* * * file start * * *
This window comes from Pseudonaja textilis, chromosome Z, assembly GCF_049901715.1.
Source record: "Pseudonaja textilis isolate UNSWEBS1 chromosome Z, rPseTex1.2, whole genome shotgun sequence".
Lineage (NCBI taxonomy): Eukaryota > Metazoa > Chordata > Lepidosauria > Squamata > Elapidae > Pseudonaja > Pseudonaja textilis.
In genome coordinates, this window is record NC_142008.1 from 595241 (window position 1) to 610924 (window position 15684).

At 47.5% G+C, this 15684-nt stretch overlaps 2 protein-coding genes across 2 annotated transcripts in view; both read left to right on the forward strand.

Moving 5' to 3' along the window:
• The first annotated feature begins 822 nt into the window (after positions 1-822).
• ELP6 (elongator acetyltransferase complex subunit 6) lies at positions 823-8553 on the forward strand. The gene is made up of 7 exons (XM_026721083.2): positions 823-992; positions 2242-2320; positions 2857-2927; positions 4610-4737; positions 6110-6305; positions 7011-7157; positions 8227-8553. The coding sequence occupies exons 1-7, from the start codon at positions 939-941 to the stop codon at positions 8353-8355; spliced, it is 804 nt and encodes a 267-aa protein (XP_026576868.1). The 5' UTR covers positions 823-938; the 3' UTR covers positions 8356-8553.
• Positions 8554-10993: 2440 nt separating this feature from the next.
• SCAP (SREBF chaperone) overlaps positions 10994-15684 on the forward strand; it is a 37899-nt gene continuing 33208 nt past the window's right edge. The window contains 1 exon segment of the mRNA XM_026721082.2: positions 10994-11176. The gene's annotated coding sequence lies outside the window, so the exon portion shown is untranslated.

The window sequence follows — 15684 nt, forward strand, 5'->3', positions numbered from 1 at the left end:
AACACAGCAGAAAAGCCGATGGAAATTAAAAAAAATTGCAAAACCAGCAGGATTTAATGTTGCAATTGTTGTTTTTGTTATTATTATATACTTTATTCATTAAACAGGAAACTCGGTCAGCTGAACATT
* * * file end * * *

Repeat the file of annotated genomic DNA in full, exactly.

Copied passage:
This window comes from Pseudonaja textilis, chromosome Z, assembly GCF_049901715.1.
Source record: "Pseudonaja textilis isolate UNSWEBS1 chromosome Z, rPseTex1.2, whole genome shotgun sequence".
Lineage (NCBI taxonomy): Eukaryota > Metazoa > Chordata > Lepidosauria > Squamata > Elapidae > Pseudonaja > Pseudonaja textilis.
In genome coordinates, this window is record NC_142008.1 from 595241 (window position 1) to 610924 (window position 15684).

At 47.5% G+C, this 15684-nt stretch overlaps 2 protein-coding genes across 2 annotated transcripts in view; both read left to right on the forward strand.

Moving 5' to 3' along the window:
• The first annotated feature begins 822 nt into the window (after positions 1-822).
• ELP6 (elongator acetyltransferase complex subunit 6) lies at positions 823-8553 on the forward strand. The gene is made up of 7 exons (XM_026721083.2): positions 823-992; positions 2242-2320; positions 2857-2927; positions 4610-4737; positions 6110-6305; positions 7011-7157; positions 8227-8553. The coding sequence occupies exons 1-7, from the start codon at positions 939-941 to the stop codon at positions 8353-8355; spliced, it is 804 nt and encodes a 267-aa protein (XP_026576868.1). The 5' UTR covers positions 823-938; the 3' UTR covers positions 8356-8553.
• Positions 8554-10993: 2440 nt separating this feature from the next.
• SCAP (SREBF chaperone) overlaps positions 10994-15684 on the forward strand; it is a 37899-nt gene continuing 33208 nt past the window's right edge. The window contains 1 exon segment of the mRNA XM_026721082.2: positions 10994-11176. The gene's annotated coding sequence lies outside the window, so the exon portion shown is untranslated.

The window sequence follows — 15684 nt, forward strand, 5'->3', positions numbered from 1 at the left end:
AACACAGCAGAAAAGCCGATGGAAATTAAAAAAAATTGCAAAACCAGCAGGATTTAATGTTGCAATTGTTGTTTTTGTTATTATTATATACTTTATTCATTAAACAGGAAACTCGGTCAGCTGAACATT